Here are our 5 top tips for technical interviews if you’re a non-techie.
1. Don’t ask leading questionsIf you have a long list of technologies to tick off, it can be tempting to ask “Have you ever used Eclipse?” or “How many years’ experience do you have using Java?” Leading questions make it easier for candidates to bend the truth, and may not result in a fair interview. Instead, avoid mentioning the names of technologies and keep questions open ended.
2. Own up to your own lack of knowledgeA few months ago, we asked our recruiters for some tech recruitment tips. They agreed that it’s impossible to know every programming language inside and out, especially as new technologies pop up all the time. Obviously it’s a good idea to keep on top of new tech trends, but remember that the best people to explain the programming languages and skills to you are the ones that use it!
Ask a candidate to explain what they do as if they’re talking to someone who has no technical background. It not only tests their technical understanding, but also tests some soft skills like empathy, communication and patience.
3. Decide in advance what skills you’re looking for
We don’t just mean programming languages, frameworks and agile methodologies; we mean skills. Think about what you need from a particular hire in order to get the job done – and done well. For example:
- Do you want someone who is motivated by solving technical problems or building product?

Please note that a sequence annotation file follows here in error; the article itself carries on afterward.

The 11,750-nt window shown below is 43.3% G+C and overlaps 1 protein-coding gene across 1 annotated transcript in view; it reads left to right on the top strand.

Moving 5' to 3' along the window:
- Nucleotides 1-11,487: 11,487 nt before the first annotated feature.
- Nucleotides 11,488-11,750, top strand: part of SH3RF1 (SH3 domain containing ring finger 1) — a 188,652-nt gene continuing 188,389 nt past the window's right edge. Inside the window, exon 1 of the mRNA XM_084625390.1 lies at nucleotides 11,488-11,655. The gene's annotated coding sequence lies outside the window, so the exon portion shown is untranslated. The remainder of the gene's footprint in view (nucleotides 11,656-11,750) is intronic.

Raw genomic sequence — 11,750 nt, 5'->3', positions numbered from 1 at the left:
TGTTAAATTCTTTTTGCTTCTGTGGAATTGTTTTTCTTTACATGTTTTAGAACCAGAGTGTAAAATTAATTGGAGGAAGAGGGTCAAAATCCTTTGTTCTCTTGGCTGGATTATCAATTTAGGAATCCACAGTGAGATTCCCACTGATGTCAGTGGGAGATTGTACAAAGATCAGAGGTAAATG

- Does your team need an innovator or a technical wizz?
- Are you missing expert knowledge of a particular skill, or could a programmer with some knowledge of similar languages learn it on the job?
4. Prepare (and standardise) a list of questions
Blind screening processes are becoming more popular, and it’s going a long way towards boosting the number of women, older people and individuals from minority backgrounds in startups.
Take a look at our guide to hiring more women in tech if you need to balance the gender of your tech teams.
The logical next step in balancing hiring processes is standardising interview questions. Obviously there’s a limit – you need to be able to adapt to the situation and to the answers a candidate gives you. But standardising questions not only limits biases; it can also help non-technical recruiters get the answers they need to decide whether or not a candidate is a good fit.
5. Do not rely on Google!
Sure, if you type “devops interview questions” into Google, you’ll get a wide array of interview questions you could use – and some of them will be great. But (going back to point 1), your interviews should test the specific skills you need for the job. If you need fast, agile developers, it’s no good including a long list of very specific, technical maths questions, for example.
Spend time researching the role and asking CTOs or team leads for their personal tips for technical interviews, then write up you own list of developer-proof questions.